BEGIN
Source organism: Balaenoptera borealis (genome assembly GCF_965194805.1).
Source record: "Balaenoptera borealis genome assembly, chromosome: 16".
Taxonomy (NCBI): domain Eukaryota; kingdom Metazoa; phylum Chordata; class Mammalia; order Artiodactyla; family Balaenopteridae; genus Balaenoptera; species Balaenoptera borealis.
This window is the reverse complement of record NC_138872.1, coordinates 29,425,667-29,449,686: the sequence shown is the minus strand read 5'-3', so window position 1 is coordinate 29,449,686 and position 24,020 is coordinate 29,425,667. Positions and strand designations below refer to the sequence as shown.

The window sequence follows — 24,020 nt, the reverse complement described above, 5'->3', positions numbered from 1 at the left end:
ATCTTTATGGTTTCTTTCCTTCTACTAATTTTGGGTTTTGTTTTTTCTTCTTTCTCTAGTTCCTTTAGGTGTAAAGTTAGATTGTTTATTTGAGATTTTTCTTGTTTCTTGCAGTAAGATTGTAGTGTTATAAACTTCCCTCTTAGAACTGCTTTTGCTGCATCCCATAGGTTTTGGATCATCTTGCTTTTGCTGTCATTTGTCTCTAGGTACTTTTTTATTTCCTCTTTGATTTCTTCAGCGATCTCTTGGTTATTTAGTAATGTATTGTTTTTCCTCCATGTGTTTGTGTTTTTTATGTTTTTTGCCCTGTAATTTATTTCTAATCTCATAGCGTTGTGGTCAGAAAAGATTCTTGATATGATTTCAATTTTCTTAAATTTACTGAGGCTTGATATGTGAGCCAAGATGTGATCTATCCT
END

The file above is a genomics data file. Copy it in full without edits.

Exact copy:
Source organism: Balaenoptera borealis (genome assembly GCF_965194805.1).
Source record: "Balaenoptera borealis genome assembly, chromosome: 16".
Taxonomy (NCBI): domain Eukaryota; kingdom Metazoa; phylum Chordata; class Mammalia; order Artiodactyla; family Balaenopteridae; genus Balaenoptera; species Balaenoptera borealis.
This window is the reverse complement of record NC_138872.1, coordinates 29,425,667-29,449,686: the sequence shown is the minus strand read 5'-3', so window position 1 is coordinate 29,449,686 and position 24,020 is coordinate 29,425,667. Positions and strand designations below refer to the sequence as shown.

The window sequence follows — 24,020 nt, the reverse complement described above, 5'->3', positions numbered from 1 at the left end:
ATCTTTATGGTTTCTTTCCTTCTACTAATTTTGGGTTTTGTTTTTTCTTCTTTCTCTAGTTCCTTTAGGTGTAAAGTTAGATTGTTTATTTGAGATTTTTCTTGTTTCTTGCAGTAAGATTGTAGTGTTATAAACTTCCCTCTTAGAACTGCTTTTGCTGCATCCCATAGGTTTTGGATCATCTTGCTTTTGCTGTCATTTGTCTCTAGGTACTTTTTTATTTCCTCTTTGATTTCTTCAGCGATCTCTTGGTTATTTAGTAATGTATTGTTTTTCCTCCATGTGTTTGTGTTTTTTATGTTTTTTGCCCTGTAATTTATTTCTAATCTCATAGCGTTGTGGTCAGAAAAGATTCTTGATATGATTTCAATTTTCTTAAATTTACTGAGGCTTGATATGTGAGCCAAGATGTGATCTATCCT